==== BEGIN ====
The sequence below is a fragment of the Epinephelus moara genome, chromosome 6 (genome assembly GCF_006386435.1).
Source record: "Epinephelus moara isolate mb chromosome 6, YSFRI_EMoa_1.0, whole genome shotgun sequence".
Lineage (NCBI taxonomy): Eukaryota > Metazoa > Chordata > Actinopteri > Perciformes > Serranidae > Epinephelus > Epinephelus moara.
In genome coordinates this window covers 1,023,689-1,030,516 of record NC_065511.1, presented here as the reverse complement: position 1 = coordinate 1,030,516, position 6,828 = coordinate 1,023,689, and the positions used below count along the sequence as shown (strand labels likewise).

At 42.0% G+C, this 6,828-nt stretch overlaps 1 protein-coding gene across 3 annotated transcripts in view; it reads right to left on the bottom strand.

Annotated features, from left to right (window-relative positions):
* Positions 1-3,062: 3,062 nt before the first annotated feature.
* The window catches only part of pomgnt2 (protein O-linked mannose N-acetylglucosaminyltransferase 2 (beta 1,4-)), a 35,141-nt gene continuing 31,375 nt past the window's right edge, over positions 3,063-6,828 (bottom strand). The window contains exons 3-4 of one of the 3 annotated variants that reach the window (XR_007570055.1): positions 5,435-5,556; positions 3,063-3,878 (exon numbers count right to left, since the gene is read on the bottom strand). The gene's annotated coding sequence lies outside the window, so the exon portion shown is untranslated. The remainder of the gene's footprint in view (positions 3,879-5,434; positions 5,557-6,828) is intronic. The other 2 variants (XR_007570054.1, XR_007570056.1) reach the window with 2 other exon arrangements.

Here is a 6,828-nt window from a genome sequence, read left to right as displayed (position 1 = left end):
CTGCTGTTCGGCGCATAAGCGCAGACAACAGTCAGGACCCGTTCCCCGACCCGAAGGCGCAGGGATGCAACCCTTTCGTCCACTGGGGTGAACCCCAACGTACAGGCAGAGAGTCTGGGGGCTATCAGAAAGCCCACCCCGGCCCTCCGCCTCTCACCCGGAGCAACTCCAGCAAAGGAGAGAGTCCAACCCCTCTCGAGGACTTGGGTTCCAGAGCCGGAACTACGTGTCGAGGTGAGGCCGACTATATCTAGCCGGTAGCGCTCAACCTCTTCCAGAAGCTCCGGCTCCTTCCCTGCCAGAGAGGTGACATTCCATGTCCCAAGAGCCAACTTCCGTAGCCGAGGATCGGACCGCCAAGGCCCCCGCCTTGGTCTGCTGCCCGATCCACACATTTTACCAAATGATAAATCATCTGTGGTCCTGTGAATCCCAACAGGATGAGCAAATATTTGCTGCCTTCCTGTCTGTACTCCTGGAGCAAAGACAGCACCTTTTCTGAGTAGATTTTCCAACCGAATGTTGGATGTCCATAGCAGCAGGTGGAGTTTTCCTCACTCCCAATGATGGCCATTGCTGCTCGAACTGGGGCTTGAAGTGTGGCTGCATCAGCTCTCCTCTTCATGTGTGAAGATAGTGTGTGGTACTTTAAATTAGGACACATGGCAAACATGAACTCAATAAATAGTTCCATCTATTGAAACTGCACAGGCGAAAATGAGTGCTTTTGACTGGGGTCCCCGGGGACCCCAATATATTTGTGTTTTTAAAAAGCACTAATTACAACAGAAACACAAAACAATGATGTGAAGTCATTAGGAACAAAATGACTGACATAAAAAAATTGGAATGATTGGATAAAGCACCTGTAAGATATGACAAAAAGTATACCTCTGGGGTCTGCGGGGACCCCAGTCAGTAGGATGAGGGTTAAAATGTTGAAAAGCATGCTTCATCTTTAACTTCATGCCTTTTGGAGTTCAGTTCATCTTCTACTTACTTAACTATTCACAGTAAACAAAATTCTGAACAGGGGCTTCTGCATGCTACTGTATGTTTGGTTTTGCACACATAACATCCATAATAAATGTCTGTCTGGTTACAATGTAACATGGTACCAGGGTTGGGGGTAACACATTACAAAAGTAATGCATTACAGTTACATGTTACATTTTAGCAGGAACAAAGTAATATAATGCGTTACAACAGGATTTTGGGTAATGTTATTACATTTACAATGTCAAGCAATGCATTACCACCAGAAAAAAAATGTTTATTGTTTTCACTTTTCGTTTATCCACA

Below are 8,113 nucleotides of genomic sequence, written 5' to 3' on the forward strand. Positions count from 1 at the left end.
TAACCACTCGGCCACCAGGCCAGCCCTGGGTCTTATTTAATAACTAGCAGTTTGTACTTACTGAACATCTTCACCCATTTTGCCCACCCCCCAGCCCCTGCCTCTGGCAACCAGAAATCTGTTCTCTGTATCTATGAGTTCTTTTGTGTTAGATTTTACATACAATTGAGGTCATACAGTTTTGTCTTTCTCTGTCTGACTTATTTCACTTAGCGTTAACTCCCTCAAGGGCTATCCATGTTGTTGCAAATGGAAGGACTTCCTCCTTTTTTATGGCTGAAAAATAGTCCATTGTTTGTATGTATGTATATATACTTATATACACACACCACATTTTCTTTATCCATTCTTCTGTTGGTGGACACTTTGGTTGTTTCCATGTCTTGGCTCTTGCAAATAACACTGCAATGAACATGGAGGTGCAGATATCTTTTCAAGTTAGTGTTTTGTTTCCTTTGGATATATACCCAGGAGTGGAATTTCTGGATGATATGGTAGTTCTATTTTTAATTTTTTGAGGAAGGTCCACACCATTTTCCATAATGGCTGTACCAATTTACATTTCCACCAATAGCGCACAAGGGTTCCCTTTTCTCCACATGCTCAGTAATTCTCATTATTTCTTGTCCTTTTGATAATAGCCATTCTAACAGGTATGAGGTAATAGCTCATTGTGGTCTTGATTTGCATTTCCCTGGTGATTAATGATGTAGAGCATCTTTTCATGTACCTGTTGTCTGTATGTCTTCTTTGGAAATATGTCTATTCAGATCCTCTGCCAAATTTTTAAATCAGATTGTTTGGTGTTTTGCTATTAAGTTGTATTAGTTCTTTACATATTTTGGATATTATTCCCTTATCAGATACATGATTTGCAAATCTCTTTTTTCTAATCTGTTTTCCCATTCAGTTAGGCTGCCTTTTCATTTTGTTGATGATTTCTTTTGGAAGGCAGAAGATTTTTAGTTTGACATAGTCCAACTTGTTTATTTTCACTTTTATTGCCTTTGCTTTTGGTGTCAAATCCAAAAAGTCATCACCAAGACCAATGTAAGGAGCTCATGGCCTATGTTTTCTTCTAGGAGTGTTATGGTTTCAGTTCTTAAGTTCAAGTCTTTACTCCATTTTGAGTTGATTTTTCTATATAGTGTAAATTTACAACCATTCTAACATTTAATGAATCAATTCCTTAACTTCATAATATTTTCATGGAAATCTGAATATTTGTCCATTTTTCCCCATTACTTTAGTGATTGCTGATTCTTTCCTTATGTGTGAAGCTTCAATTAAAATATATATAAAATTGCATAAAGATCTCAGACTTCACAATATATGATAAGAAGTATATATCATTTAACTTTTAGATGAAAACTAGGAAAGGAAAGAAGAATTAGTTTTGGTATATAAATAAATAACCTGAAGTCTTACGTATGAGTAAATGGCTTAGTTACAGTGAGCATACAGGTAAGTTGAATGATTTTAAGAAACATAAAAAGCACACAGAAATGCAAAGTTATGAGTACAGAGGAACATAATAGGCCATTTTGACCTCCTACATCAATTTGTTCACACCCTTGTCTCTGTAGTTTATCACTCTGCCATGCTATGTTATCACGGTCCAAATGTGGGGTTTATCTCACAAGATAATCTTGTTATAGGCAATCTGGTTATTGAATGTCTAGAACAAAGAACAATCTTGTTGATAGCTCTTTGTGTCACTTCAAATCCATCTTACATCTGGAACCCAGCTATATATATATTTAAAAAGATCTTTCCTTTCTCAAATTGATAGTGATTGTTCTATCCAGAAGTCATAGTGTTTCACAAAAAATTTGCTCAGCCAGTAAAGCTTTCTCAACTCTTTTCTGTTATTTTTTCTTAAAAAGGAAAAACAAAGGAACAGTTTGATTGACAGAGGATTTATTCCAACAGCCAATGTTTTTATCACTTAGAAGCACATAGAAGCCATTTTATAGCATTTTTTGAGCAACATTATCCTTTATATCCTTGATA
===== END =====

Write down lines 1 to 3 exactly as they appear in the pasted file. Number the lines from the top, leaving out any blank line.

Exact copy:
The sequence below is a fragment of the Epinephelus moara genome, chromosome 6 (genome assembly GCF_006386435.1).
Source record: "Epinephelus moara isolate mb chromosome 6, YSFRI_EMoa_1.0, whole genome shotgun sequence".
Lineage (NCBI taxonomy): Eukaryota > Metazoa > Chordata > Actinopteri > Perciformes > Serranidae > Epinephelus > Epinephelus moara.